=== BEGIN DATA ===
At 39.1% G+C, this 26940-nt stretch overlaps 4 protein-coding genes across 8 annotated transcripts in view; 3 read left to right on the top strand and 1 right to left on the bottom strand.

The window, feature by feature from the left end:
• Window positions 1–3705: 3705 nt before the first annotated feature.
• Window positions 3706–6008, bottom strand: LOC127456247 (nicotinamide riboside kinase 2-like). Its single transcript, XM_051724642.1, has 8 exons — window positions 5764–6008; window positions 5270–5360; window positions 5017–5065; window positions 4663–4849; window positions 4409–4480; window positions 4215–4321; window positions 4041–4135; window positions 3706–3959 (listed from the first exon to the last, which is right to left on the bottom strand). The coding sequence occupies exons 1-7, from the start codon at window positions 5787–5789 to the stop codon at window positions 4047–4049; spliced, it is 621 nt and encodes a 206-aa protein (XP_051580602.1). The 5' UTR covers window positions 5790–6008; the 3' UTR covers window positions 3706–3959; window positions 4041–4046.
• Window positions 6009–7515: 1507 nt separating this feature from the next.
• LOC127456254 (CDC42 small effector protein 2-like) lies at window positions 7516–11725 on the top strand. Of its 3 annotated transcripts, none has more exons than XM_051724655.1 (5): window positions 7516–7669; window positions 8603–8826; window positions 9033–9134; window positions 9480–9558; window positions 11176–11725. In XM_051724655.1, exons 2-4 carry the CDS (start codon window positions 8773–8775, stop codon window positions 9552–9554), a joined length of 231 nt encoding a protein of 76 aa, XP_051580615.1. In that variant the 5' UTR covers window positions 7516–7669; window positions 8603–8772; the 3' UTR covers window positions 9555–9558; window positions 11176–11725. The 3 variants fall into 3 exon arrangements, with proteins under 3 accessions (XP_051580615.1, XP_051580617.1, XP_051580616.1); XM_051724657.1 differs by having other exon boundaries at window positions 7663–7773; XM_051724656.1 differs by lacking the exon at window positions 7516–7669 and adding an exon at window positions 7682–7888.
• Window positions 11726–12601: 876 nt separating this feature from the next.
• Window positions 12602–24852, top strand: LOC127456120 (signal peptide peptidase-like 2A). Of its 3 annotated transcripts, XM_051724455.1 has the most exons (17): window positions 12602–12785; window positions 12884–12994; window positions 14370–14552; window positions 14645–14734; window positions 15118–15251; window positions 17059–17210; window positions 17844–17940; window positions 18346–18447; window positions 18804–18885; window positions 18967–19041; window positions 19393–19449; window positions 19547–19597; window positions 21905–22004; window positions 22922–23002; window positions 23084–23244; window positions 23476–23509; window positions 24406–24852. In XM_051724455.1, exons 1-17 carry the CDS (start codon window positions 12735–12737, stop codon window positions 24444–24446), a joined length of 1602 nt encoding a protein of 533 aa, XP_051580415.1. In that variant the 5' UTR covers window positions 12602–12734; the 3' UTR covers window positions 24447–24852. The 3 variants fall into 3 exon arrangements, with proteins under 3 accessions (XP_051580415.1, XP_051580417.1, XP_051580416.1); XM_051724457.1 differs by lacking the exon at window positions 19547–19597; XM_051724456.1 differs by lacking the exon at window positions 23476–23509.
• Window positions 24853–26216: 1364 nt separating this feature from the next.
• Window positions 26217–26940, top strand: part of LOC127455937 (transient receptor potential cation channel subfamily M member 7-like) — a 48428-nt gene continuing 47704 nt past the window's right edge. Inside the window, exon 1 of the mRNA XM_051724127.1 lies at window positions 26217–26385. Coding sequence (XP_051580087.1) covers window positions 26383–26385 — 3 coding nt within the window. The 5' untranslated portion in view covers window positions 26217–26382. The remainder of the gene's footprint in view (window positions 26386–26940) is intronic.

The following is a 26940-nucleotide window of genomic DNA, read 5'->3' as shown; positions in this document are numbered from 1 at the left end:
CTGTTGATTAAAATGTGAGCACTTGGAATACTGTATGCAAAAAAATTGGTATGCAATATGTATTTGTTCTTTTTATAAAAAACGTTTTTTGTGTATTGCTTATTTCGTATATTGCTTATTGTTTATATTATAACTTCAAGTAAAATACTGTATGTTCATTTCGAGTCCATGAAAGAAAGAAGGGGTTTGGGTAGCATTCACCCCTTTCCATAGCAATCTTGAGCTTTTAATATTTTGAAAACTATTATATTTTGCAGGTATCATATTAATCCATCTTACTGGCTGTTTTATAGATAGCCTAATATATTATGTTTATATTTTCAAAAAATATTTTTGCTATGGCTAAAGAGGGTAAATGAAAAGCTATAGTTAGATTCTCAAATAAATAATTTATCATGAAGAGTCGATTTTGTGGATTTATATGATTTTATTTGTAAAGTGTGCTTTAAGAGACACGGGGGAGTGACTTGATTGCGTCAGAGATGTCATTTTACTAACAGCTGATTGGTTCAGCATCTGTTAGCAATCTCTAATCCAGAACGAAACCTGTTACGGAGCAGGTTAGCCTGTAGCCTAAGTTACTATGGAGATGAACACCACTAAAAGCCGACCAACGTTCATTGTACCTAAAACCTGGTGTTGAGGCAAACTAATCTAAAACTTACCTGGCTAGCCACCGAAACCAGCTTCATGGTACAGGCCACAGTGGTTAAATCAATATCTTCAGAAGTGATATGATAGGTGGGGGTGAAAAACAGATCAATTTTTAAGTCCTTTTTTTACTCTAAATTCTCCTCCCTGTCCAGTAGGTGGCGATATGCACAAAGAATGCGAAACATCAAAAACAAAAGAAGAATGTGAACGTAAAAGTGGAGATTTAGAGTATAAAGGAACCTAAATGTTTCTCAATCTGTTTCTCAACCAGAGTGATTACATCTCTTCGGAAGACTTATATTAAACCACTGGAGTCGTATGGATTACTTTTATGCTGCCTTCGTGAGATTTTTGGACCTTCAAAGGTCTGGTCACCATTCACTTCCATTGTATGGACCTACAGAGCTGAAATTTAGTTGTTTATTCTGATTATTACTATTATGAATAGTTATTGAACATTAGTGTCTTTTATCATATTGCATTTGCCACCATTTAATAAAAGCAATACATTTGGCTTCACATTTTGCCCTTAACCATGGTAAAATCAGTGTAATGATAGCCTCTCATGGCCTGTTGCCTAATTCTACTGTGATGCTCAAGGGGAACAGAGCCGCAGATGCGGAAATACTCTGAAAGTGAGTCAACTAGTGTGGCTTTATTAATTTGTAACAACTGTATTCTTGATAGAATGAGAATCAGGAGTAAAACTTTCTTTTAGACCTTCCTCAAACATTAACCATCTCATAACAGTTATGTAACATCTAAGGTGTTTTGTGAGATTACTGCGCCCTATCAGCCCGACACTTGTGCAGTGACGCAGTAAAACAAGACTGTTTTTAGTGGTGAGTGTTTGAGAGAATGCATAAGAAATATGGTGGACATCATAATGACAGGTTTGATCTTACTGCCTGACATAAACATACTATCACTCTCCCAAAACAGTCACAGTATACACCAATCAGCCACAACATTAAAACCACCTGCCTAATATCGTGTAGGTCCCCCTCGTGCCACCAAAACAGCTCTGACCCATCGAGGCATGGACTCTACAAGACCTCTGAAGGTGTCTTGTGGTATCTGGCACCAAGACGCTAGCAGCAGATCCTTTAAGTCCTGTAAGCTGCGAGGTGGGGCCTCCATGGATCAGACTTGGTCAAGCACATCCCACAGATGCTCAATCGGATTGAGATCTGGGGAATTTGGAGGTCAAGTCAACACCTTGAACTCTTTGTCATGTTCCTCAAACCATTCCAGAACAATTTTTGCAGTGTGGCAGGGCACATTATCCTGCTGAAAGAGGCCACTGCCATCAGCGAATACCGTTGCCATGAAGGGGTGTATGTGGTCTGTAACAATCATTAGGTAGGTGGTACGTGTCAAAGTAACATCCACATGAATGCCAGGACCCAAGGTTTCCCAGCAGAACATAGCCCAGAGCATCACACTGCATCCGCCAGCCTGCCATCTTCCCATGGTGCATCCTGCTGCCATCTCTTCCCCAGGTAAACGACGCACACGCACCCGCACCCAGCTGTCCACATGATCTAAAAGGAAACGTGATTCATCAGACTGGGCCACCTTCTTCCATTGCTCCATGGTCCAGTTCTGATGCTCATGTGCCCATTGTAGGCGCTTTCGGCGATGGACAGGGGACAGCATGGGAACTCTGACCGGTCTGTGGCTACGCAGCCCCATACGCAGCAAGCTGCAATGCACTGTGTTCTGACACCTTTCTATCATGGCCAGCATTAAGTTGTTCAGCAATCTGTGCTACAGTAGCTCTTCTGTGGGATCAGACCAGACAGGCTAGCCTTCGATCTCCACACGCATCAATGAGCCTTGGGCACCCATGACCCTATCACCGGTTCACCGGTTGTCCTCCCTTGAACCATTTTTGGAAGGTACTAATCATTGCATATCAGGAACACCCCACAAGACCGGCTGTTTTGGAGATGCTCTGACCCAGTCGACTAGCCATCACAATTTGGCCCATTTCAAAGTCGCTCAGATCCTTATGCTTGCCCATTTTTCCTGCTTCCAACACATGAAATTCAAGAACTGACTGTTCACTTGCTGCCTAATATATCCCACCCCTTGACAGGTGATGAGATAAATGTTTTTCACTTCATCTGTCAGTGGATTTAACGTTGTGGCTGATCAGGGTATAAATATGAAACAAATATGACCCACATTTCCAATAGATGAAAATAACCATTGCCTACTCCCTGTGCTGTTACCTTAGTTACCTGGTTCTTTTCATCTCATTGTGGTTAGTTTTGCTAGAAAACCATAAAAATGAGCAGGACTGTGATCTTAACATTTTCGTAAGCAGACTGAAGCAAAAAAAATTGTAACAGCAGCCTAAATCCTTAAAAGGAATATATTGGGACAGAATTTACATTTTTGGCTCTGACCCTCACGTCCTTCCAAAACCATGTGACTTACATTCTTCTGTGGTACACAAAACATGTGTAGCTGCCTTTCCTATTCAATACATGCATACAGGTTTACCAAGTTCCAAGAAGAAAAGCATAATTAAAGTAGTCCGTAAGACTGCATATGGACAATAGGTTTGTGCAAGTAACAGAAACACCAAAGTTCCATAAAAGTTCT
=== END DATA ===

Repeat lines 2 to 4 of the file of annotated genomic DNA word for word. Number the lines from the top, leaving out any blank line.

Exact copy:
The window, feature by feature from the left end:
• Window positions 1–3705: 3705 nt before the first annotated feature.
• Window positions 3706–6008, bottom strand: LOC127456247 (nicotinamide riboside kinase 2-like). Its single transcript, XM_051724642.1, has 8 exons — window positions 5764–6008; window positions 5270–5360; window positions 5017–5065; window positions 4663–4849; window positions 4409–4480; window positions 4215–4321; window positions 4041–4135; window positions 3706–3959 (listed from the first exon to the last, which is right to left on the bottom strand). The coding sequence occupies exons 1-7, from the start codon at window positions 5787–5789 to the stop codon at window positions 4047–4049; spliced, it is 621 nt and encodes a 206-aa protein (XP_051580602.1). The 5' UTR covers window positions 5790–6008; the 3' UTR covers window positions 3706–3959; window positions 4041–4046.